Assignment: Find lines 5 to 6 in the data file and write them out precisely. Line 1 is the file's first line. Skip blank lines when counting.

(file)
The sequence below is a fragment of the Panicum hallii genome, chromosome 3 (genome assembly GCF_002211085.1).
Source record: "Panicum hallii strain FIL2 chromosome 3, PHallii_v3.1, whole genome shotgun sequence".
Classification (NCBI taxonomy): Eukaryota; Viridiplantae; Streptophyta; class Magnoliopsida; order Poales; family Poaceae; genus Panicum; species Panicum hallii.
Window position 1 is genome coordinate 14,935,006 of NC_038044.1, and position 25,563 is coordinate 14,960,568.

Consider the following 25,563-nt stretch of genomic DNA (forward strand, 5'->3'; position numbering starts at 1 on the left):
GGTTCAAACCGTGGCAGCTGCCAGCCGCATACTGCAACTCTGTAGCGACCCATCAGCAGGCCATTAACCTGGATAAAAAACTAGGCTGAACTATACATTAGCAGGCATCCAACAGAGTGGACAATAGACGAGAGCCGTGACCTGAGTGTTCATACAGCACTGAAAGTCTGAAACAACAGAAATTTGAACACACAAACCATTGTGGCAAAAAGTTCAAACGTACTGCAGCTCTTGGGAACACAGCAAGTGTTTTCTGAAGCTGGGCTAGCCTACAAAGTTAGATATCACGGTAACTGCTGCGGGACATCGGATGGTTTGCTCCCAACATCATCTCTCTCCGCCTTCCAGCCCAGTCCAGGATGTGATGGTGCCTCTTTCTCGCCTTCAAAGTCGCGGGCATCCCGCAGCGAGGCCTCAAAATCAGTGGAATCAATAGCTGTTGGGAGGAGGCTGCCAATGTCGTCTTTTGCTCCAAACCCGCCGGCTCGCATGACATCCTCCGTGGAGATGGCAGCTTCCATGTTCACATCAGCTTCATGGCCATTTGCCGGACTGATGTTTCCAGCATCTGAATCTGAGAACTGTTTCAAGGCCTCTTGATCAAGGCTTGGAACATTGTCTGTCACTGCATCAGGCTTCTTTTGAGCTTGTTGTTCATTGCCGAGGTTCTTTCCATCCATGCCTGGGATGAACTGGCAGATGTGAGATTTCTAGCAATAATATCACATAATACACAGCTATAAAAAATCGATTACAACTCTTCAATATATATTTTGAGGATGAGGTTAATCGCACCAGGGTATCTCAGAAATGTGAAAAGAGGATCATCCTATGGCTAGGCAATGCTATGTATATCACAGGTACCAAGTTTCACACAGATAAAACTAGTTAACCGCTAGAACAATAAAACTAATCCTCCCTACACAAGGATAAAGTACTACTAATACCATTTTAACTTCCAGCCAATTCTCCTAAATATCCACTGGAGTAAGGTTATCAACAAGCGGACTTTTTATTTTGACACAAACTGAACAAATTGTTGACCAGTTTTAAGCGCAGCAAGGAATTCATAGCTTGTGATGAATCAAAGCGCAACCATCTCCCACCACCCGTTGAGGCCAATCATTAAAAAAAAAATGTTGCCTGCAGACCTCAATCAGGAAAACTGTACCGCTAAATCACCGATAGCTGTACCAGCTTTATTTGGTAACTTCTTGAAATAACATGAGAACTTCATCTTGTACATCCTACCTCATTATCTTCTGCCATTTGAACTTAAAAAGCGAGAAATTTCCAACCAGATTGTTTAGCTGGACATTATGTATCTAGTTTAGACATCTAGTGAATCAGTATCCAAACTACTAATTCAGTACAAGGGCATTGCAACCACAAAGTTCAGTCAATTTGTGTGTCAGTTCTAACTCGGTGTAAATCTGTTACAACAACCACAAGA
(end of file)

Consider the following 25,563-nt stretch of genomic DNA (forward strand, 5'->3'; position numbering starts at 1 on the left):
GGTTCAAACCGTGGCAGCTGCCAGCCGCATACTGCAACTCTGTAGCGACCCATCAGCAGGCCATTAACCTGGATAAAAAACTAGGCTGAACTATACATTAGCAGGCATCCAACAGAGTGGACAATAGACGAGAGCCGTGACCTGAGTGTTCATACAGCACTGAAAGTCTGAAACAACAGAAATTTGAACACACAAACCATTGTGGCAAAAAGTTCAAACGTACTGCAGCTCTTGGGAACACAGCAAGTGTTTTCTGAAGCTGGGCTAGCCTACAAAGTTAGATATCACGGTAACTGCTGCGGGACATCGGATGGTTTGCTCCCAACATCATCTCTCTCCGCCTTCCAGCCCAGTCCAGGATGTGATGGTGCCTCTTTCTCGCCTTCAAAGTCGCGGGCATCCCGCAGCGAGGCCTCAAAATCAGTGGAATCAATAGCTGTTGGGAGGAGGCTGCCAATGTCGTCTTTTGCTCCAAACCCGCCGGCTCGCATGACATCCTCCGTGGAGATGGCAGCTTCCATGTTCACATCAGCTTCATGGCCATTTGCCGGACTGATGTTTCCAGCATCTGAATCTGAGAACTGTTTCAAGGCCTCTTGATCAAGGCTTGGAACATTGTCTGTCACTGCATCAGGCTTCTTTTGAGCTTGTTGTTCATTGCCGAGGTTCTTTCCATCCATGCCTGGGATGAACTGGCAGATGTGAGATTTCTAGCAATAATATCACATAATACACAGCTATAAAAAATCGATTACAACTCTTCAATATATATTTTGAGGATGAGGTTAATCGCACCAGGGTATCTCAGAAATGTGAAAAGAGGATCATCCTATGGCTAGGCAATGCTATGTATATCACAGGTACCAAGTTTCACACAGATAAAACTAGTTAACCGCTAGAACAATAAAACTAATCCTCCCTACACAAGGATAAAGTACTACTAATACCATTTTAACTTCCAGCCAATTCTCCTAAATATCCACTGGAGTAAGGTTATCAACAAGCGGACTTTTTATTTTGACACAAACTGAACAAATTGTTGACCAGTTTTAAGCGCAGCAAGGAATTCATAGCTTGTGATGAATCAAAGCGCAACCATCTCCCACCACCCGTTGAGGCCAATCATTAAAAAAAAAATGTTGCCTGCAGACCTCAATCAGGAAAACTGTACCGCTAAATCACCGATAGCTGTACCAGCTTTATTTGGTAACTTCTTGAAATAACATGAGAACTTCATCTTGTACATCCTACCTCATTATCTTCTGCCATTTGAACTTAAAAAGCGAGAAATTTCCAACCAGATTGTTTAGCTGGACATTATGTATCTAGTTTAGACATCTAGTGAATCAGTATCCAAACTACTAATTCAGTACAAGGGCATTGCAACCACAAAGTTCAGTCAATTTGTGTGTCAGTTCTAACTCGGTGTAAATCTGTTACAACAACCACAAGA